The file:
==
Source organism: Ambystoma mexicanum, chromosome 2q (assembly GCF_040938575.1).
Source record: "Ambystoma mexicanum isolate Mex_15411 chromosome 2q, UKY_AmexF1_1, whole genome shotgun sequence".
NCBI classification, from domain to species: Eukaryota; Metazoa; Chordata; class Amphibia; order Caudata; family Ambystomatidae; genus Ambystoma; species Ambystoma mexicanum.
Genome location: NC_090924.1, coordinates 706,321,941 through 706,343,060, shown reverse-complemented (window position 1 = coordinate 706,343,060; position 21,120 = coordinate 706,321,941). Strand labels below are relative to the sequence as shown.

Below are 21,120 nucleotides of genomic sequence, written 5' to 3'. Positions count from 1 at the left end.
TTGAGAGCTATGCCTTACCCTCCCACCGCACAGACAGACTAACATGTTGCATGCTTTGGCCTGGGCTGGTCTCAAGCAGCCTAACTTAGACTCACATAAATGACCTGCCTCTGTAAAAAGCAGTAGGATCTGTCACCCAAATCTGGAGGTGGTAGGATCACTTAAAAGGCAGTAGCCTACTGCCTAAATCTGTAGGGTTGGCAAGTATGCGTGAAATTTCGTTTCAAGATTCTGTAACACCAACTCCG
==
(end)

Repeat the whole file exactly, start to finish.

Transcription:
Source organism: Ambystoma mexicanum, chromosome 2q (assembly GCF_040938575.1).
Source record: "Ambystoma mexicanum isolate Mex_15411 chromosome 2q, UKY_AmexF1_1, whole genome shotgun sequence".
NCBI classification, from domain to species: Eukaryota; Metazoa; Chordata; class Amphibia; order Caudata; family Ambystomatidae; genus Ambystoma; species Ambystoma mexicanum.
Genome location: NC_090924.1, coordinates 706,321,941 through 706,343,060, shown reverse-complemented (window position 1 = coordinate 706,343,060; position 21,120 = coordinate 706,321,941). Strand labels below are relative to the sequence as shown.

Below are 21,120 nucleotides of genomic sequence, written 5' to 3'. Positions count from 1 at the left end.
TTGAGAGCTATGCCTTACCCTCCCACCGCACAGACAGACTAACATGTTGCATGCTTTGGCCTGGGCTGGTCTCAAGCAGCCTAACTTAGACTCACATAAATGACCTGCCTCTGTAAAAAGCAGTAGGATCTGTCACCCAAATCTGGAGGTGGTAGGATCACTTAAAAGGCAGTAGCCTACTGCCTAAATCTGTAGGGTTGGCAAGTATGCGTGAAATTTCGTTTCAAGATTCTGTAACACCAACTCCG